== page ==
Sunday, October 31, 2010

sufjan stevens stuns at the schnitz

After five years of waiting, Sufjan Stevens indulged his devout fans with 20 new songs, over 2 hours of new music in the form of an hour-long EP, All Delighted People, and a much-awaited sixth album, The Age of Adz. And as he thanked the attentively passionate Portland audience on Friday, October 29th at a sold-out Arlene Schnitzer Concert Hall for their “patience and fortitude,” Sufjan acknowledged that his fans had no clue that come performance date he’d have released two new albums in the span of just two months but also that he’d be performing exclusively new material.

He expressed gratitude for the troopers in his ten-piece band and then he unleashed “the epic mini-series” of a song, the collusion and conglomeration of everything that had happened in the minutes, the hours, the days, the months, the years, and the decades leading up to the creation of The Age of Adz, which drew inspiration from the art and life of a schizophrenic Louisianan sign-maker and self-proclaimed prophet, Royal Robertson. All the self-isolation and self-destruction, the pending apocalypse and past abductions, pyschobabble and prophecy and catastrophe, love and loss, affection and affliction: The sum of all these things was a 26-minute live rendition of “Impossible Soul,” the closing track on Sufjan Stevens’ latest album. This came as the second to last song of his set (excluding encore) and after ten songs exclusively from the aforementioned albums.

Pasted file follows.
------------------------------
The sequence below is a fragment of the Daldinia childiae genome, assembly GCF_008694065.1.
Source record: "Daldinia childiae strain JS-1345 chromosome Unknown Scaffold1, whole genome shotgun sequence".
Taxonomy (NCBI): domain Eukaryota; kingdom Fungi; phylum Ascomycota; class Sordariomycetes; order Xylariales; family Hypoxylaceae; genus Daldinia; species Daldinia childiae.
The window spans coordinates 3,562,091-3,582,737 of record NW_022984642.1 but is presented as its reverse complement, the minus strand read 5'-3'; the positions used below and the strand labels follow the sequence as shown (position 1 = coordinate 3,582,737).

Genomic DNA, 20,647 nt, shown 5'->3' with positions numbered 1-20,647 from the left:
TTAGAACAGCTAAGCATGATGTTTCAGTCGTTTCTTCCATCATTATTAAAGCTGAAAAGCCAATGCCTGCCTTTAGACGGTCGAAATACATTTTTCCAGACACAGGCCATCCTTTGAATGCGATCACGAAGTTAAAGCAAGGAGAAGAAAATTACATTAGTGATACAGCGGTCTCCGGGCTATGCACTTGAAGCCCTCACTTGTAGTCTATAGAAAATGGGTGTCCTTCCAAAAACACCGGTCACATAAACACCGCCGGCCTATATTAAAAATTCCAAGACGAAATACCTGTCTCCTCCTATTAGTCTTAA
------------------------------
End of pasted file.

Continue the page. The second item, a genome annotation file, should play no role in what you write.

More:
Patient we were, but also captivated. The breadth of talent on that stage was absolutely entrancing and even though many came to hear tales of Illinois and Michigan (with a few no doubt crossing their fingers for a future taste of Oregon) or even delicate banjo plucking, not a soul was disappointed.

Sufjan’s jerky dance moves coaxed chuckles, his costumed props added smiles, and his Auto-Tuned vox on “Impossible Soul” may have drawn outright laughs but it was only because we were unaccustomed to such a dramatic, artistic transformation performed so perfectly. With two drummers on two drums kits–including electronic drum pads–two female back up vocalists and dancers, two and three trombonists, two on keys and piano, two on guitars (bass, electric, acoustic, banjo), and Sufjan before his lectern, the execution was impeccable. There were no loops. The intricacies of the highly electronic Adz were entirely accomplished with live instruments. The opening, ode to Paul Simon, “All Delighted People” carried tangible power for the initial eleven minutes...

Read the rest and see photos on OMN.

Saturday, October 30, 2010

janelle monáe’s archandroid reigns supreme

“You will dance or die!” announced the The ArchAndroid Janelle Monáe, her massive golden face glowing from two video screens behind her dapper band. Addressing Portland from the year 2719, the messiah android told that contrary to popularly held fears robots and humans of the future could live together in harmony. But the atmosphere quickly turned to a more primitive state. Aboriginal faces emblazoned the same screens as rapper-poet Saul William’s recorded voice set off the aforementioned “Dance Or Die.” Backs to the audience, three cloaked druid figures bobbed their conical protrusions before one revealed her face.